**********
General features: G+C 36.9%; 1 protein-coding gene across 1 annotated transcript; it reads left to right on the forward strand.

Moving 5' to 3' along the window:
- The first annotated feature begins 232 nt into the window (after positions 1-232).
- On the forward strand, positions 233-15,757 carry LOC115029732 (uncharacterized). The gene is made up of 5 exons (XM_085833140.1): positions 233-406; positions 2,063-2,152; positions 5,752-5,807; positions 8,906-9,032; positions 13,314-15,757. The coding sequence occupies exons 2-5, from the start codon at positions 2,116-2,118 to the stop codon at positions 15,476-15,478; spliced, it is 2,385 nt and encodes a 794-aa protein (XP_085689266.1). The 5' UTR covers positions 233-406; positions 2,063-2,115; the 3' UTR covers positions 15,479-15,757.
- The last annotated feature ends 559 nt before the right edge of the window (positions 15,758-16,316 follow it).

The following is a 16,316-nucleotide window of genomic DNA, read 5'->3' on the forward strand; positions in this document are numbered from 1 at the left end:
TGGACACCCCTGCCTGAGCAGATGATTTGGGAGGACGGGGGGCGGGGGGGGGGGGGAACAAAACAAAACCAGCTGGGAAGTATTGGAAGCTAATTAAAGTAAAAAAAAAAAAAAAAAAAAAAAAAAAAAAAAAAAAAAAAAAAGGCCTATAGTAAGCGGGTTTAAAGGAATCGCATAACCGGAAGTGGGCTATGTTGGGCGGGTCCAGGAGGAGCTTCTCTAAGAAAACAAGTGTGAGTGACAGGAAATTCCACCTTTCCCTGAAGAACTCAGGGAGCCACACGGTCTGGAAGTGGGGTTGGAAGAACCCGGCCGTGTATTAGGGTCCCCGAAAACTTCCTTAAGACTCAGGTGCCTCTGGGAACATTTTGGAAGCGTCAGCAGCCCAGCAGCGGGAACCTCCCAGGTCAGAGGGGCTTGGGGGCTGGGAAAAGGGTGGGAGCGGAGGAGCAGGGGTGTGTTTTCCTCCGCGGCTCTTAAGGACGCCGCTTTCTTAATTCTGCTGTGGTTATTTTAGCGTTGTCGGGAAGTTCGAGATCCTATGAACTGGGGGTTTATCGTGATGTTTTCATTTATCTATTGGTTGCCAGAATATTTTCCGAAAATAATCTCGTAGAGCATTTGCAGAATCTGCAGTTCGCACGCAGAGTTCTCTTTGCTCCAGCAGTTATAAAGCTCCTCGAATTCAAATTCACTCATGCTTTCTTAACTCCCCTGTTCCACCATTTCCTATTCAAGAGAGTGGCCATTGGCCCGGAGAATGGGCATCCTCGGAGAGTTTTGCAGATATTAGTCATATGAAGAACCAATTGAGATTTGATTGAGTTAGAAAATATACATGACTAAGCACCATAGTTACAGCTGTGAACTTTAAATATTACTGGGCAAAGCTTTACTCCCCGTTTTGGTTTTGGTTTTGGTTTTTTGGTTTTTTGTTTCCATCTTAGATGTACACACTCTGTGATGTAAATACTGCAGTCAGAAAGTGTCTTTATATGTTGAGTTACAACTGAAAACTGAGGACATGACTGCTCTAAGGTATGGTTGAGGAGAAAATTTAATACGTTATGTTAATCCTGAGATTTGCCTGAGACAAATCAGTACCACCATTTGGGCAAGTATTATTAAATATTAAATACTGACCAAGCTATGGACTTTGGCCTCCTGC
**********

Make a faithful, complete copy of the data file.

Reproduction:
General features: G+C 36.9%; 1 protein-coding gene across 1 annotated transcript; it reads left to right on the forward strand.

Moving 5' to 3' along the window:
- The first annotated feature begins 232 nt into the window (after positions 1-232).
- On the forward strand, positions 233-15,757 carry LOC115029732 (uncharacterized). The gene is made up of 5 exons (XM_085833140.1): positions 233-406; positions 2,063-2,152; positions 5,752-5,807; positions 8,906-9,032; positions 13,314-15,757. The coding sequence occupies exons 2-5, from the start codon at positions 2,116-2,118 to the stop codon at positions 15,476-15,478; spliced, it is 2,385 nt and encodes a 794-aa protein (XP_085689266.1). The 5' UTR covers positions 233-406; positions 2,063-2,115; the 3' UTR covers positions 15,479-15,757.
- The last annotated feature ends 559 nt before the right edge of the window (positions 15,758-16,316 follow it).

The following is a 16,316-nucleotide window of genomic DNA, read 5'->3' on the forward strand; positions in this document are numbered from 1 at the left end:
TGGACACCCCTGCCTGAGCAGATGATTTGGGAGGACGGGGGGCGGGGGGGGGGGGGAACAAAACAAAACCAGCTGGGAAGTATTGGAAGCTAATTAAAGTAAAAAAAAAAAAAAAAAAAAAAAAAAAAAAAAAAAAAAAAAAAGGCCTATAGTAAGCGGGTTTAAAGGAATCGCATAACCGGAAGTGGGCTATGTTGGGCGGGTCCAGGAGGAGCTTCTCTAAGAAAACAAGTGTGAGTGACAGGAAATTCCACCTTTCCCTGAAGAACTCAGGGAGCCACACGGTCTGGAAGTGGGGTTGGAAGAACCCGGCCGTGTATTAGGGTCCCCGAAAACTTCCTTAAGACTCAGGTGCCTCTGGGAACATTTTGGAAGCGTCAGCAGCCCAGCAGCGGGAACCTCCCAGGTCAGAGGGGCTTGGGGGCTGGGAAAAGGGTGGGAGCGGAGGAGCAGGGGTGTGTTTTCCTCCGCGGCTCTTAAGGACGCCGCTTTCTTAATTCTGCTGTGGTTATTTTAGCGTTGTCGGGAAGTTCGAGATCCTATGAACTGGGGGTTTATCGTGATGTTTTCATTTATCTATTGGTTGCCAGAATATTTTCCGAAAATAATCTCGTAGAGCATTTGCAGAATCTGCAGTTCGCACGCAGAGTTCTCTTTGCTCCAGCAGTTATAAAGCTCCTCGAATTCAAATTCACTCATGCTTTCTTAACTCCCCTGTTCCACCATTTCCTATTCAAGAGAGTGGCCATTGGCCCGGAGAATGGGCATCCTCGGAGAGTTTTGCAGATATTAGTCATATGAAGAACCAATTGAGATTTGATTGAGTTAGAAAATATACATGACTAAGCACCATAGTTACAGCTGTGAACTTTAAATATTACTGGGCAAAGCTTTACTCCCCGTTTTGGTTTTGGTTTTGGTTTTTTGGTTTTTTGTTTCCATCTTAGATGTACACACTCTGTGATGTAAATACTGCAGTCAGAAAGTGTCTTTATATGTTGAGTTACAACTGAAAACTGAGGACATGACTGCTCTAAGGTATGGTTGAGGAGAAAATTTAATACGTTATGTTAATCCTGAGATTTGCCTGAGACAAATCAGTACCACCATTTGGGCAAGTATTATTAAATATTAAATACTGACCAAGCTATGGACTTTGGCCTCCTGC